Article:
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Steffen Bittner, Ernesto Zimmermann, Wolfgang Rave and Gerhard Fettweis

Vodafone Chair Mobile Communications Systems

Technische Universität Dresden, D-01062 Dresden, Germany

Email: bittner@ifn.et.tu-dresden.de

Abstract— Near-capacity performance can be achieved in privileged in the extension process. The search tree thus grows

multiple-antenna systems by using a list sequential (LISS) de- very fast in width, resulting in high detection complexity.

tector for iterative equalization. Path augmentation is known to The problem of shortened paths can be resolved by using

increase the performance of this detector, while a so-called bias

term has been used to reduce its computational complexity, in soft bits to extend all incomplete stack entries to full length

applications other than MIMO detection. [1]. Very good performance can then be achieved even when

In this work, we extend the LISS MIMO detector [1] to the stack contains only a low number of full length paths

incorporate different implementations of the bias term. We show after the tree search. However, the complexity of this path

that following the traditional approach of using an auxiliary stack augmentation can still be significant. In this paper we therefore

for this purpose leads to a strong narrowing of the search tree, but

also to a significant performance degradation, due to a reduced

propose to extend only a small fraction of the shortened paths

quality of the detector soft output. We therefore propose to use a – the ones with the best path metrics – and show that similar

so-called noise bias term instead, which can be implemented with performance gains can be achieved. The issue of different

negligible effort, significantly reduces the size of the search tree, path lengths during the tree search has not been considered in

but allows for almost retaining detector performance. Finally, we previous work on LISS MIMO detection. A so-called bias term

demonstrate that the extension of only a small fraction of the

incomplete stack entries is sufficient to leverage the full gains of

can be used to tackle this problem. By penalizing short paths, it

path augmentation, thus enabling further substantial savings in prevents the tree from growing too fast in width, thus speeding

computational complexity. up the search. One possible solution is to use an additional

auxiliary stack for this purpose [3]. Although this variant leads

I. I NTRODUCTION to an almost perfect estimation of the bias term, the required

effort in terms of computational complexity and additional

Radio frequency spectrum is a scarce resource and thus has memory is prohibitively high. In this paper, we propose to

to be used as efficiently as possible to satisfy the demands of approximate the bias term by the average accumulated noise

modern data services. To achieve this high spectral efficiency, energy over the receive antennas. This easily implementable

multiple antennas can be used at transmitter and receiver noise term requires practically no implementation effort and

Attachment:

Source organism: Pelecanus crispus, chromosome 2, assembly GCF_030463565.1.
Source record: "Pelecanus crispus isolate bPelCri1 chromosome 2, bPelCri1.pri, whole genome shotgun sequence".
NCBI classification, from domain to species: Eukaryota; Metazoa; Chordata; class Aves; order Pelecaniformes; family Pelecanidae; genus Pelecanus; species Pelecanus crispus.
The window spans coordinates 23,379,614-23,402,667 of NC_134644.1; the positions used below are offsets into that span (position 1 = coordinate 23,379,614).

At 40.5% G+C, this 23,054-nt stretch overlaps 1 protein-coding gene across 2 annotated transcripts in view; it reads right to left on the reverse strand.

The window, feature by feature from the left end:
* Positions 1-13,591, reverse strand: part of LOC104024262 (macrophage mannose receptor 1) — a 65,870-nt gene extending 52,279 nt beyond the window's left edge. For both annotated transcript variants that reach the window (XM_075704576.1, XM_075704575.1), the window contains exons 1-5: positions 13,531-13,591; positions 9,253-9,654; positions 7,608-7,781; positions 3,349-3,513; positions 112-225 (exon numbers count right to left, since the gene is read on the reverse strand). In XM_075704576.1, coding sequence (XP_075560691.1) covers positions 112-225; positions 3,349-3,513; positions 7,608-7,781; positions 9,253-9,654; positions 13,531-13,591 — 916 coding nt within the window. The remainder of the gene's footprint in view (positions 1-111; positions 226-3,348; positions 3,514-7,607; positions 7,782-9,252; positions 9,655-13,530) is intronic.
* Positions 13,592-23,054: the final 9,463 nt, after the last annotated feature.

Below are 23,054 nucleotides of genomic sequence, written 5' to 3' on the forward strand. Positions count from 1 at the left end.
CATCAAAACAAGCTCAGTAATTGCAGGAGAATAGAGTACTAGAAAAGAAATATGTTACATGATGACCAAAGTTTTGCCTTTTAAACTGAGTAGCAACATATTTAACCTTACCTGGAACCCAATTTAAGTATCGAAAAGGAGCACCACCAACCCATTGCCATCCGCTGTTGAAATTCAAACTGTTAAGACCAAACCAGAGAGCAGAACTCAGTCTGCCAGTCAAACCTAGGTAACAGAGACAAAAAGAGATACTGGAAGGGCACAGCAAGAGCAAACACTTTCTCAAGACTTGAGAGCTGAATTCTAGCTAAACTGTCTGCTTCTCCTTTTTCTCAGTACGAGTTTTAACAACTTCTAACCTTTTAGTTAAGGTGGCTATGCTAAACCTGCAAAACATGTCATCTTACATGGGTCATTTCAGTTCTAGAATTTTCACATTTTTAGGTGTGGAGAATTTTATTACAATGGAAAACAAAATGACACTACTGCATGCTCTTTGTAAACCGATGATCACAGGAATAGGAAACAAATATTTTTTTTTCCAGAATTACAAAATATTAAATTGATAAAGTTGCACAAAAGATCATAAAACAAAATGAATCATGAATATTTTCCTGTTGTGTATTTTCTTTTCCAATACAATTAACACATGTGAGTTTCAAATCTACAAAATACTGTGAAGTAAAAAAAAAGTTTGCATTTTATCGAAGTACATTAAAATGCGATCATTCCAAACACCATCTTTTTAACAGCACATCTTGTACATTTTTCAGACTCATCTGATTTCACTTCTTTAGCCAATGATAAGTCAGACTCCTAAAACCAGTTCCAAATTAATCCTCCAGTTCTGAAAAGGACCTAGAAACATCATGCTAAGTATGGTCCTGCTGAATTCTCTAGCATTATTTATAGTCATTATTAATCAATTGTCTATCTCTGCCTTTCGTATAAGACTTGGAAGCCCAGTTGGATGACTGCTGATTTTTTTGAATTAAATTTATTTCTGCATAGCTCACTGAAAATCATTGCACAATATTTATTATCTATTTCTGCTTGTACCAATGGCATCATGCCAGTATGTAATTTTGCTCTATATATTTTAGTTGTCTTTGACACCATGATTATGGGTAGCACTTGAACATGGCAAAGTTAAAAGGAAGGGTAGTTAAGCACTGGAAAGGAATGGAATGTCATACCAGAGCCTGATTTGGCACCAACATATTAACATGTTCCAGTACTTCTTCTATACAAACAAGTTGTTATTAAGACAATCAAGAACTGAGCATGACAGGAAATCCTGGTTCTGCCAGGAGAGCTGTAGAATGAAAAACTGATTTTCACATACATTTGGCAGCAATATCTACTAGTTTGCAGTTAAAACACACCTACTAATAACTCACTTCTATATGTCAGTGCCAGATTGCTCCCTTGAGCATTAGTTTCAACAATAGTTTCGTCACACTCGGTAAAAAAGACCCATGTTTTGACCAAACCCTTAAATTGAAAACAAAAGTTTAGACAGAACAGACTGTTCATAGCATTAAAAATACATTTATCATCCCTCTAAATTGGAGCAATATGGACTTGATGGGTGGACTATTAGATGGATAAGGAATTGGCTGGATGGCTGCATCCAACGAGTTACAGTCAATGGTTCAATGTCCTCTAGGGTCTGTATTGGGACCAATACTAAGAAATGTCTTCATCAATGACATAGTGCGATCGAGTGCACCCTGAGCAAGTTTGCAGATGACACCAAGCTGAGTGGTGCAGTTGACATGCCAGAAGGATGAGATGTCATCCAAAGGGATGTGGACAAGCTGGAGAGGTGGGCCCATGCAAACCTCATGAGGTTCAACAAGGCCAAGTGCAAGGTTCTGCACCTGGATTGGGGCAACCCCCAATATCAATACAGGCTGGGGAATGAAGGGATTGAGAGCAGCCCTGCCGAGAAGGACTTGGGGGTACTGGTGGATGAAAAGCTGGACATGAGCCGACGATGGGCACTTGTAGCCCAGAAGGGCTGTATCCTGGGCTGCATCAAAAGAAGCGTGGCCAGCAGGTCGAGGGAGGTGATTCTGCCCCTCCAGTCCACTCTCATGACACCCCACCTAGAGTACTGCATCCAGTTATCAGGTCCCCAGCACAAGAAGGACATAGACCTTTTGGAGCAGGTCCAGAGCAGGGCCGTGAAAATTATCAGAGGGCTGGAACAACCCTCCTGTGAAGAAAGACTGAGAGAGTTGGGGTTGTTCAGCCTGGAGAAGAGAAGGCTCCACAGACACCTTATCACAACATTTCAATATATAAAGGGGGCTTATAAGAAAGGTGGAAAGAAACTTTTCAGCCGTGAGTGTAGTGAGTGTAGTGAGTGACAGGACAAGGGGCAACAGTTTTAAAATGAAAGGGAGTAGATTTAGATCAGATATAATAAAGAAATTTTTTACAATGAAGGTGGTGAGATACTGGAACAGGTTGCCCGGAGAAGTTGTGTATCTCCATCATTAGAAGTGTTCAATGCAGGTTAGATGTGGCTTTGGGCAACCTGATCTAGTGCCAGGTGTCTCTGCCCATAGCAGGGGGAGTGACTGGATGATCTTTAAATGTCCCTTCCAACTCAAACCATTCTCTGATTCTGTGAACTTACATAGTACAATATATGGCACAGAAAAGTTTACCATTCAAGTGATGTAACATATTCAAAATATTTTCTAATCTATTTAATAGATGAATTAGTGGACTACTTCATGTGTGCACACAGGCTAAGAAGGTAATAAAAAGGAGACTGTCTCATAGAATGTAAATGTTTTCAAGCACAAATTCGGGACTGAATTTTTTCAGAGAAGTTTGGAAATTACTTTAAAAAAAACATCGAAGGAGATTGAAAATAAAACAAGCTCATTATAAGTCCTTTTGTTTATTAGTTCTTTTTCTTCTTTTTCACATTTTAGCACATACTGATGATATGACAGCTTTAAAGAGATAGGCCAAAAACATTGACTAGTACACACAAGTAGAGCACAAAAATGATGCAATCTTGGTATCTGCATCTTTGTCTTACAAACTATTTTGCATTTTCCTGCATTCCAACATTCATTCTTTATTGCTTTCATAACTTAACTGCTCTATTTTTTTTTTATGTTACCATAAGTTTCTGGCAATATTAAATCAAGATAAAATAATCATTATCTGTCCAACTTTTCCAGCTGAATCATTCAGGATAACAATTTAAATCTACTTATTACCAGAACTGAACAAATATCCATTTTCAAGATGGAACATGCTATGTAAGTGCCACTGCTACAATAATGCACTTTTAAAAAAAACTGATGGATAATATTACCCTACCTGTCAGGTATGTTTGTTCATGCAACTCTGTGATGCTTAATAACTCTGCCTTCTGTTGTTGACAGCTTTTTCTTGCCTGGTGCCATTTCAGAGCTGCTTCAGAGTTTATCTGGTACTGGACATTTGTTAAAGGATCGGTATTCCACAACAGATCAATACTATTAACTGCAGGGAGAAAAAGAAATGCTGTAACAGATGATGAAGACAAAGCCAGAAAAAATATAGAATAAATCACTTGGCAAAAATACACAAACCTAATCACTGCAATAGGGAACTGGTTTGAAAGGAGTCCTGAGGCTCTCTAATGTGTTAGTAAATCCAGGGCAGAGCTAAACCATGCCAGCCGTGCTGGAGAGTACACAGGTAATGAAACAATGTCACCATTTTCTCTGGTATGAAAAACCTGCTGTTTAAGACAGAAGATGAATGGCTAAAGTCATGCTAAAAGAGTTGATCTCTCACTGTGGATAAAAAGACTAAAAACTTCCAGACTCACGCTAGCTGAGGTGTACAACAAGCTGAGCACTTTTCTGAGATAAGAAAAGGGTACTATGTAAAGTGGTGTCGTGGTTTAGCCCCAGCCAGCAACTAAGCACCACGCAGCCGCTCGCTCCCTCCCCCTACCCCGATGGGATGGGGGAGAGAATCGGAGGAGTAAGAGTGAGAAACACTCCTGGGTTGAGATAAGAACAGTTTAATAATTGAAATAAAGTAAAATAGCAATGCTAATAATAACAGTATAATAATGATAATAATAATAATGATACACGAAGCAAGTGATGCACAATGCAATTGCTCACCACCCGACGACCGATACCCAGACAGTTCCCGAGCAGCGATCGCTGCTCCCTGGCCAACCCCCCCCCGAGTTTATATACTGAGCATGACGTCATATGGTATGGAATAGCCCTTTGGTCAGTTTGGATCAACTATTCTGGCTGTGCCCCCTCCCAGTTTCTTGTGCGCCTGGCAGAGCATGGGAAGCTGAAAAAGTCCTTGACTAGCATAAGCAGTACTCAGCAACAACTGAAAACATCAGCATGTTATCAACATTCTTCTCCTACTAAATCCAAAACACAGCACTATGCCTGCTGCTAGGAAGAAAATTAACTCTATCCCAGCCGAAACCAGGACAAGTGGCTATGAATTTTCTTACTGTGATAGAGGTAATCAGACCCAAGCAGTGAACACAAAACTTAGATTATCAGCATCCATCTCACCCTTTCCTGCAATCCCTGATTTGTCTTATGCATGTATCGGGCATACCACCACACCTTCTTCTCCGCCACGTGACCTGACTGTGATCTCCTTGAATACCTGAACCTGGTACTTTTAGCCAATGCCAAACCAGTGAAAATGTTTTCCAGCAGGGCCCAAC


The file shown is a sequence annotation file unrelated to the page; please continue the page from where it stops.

to spatially multiplex several parallel data streams into the provides an even better performance-complexity trade-off than

same time-frequency bin. A big challenge in this context the original bias term.

is the correct separation of the transmitted signals at the The remainder of this paper is organised as follows. In

receiver. Recently, the field of iterative MIMO equalization Section II we describe the system model and the principles of

based on the serial concatenation of an inner MIMO detector iterative equalization. Section III introduces the basics of list

and an outer channel decoder has received a lot of attention. sequential (LISS) detection investigated in detail in this paper.

Two representatives of this approach are list sphere [4] and We also present different possibilities for bias term calculation

list sequential (LISS) [1] detection. Both schemes are able and path augmentation. In Section IV we show results on the

to approach the capacity limit of the MIMO channel while performance and complexity of the different LISS detector

avoiding the prohibitive complexity of a full APP detector. implementations investigated in this paper. We conclude the

The LISS detector is a derivation of the basic stack algo- paper with a summary of our findings in Section V.

rithm. A sorted list is filled with paths of different lengths

II. S YSTEM M ODEL

resulting from a tree search over possibly transmitted vector

signals. The detection procedure is stopped as soon as a A. MIMO-Model

predefined number of full length paths (candidates) is found. We consider a MIMO (multiple-input, multiple-output) sys-

Adjusting the stack size allows to trade-off detector perfor- tem with T x transmit and Rx receive antennas as depicted

mance against implementation simplicity. There are two main in Figure 1. Let u be a vector of information bits which are

drawbacks of (conventional) LISS detection: firstly, the stack encoded by the outer encoder and interleaved. The resulting

usually contains a large number of incomplete paths which code bit stream is separated into blocks x containing T x·N in-

are not considered in the calculation of soft outputs and thus dependent binary digits. Here, N represents the number of bits

constitute a waste of resources. Secondly, shorter paths are per symbol and therefore allows to separate between M = 2N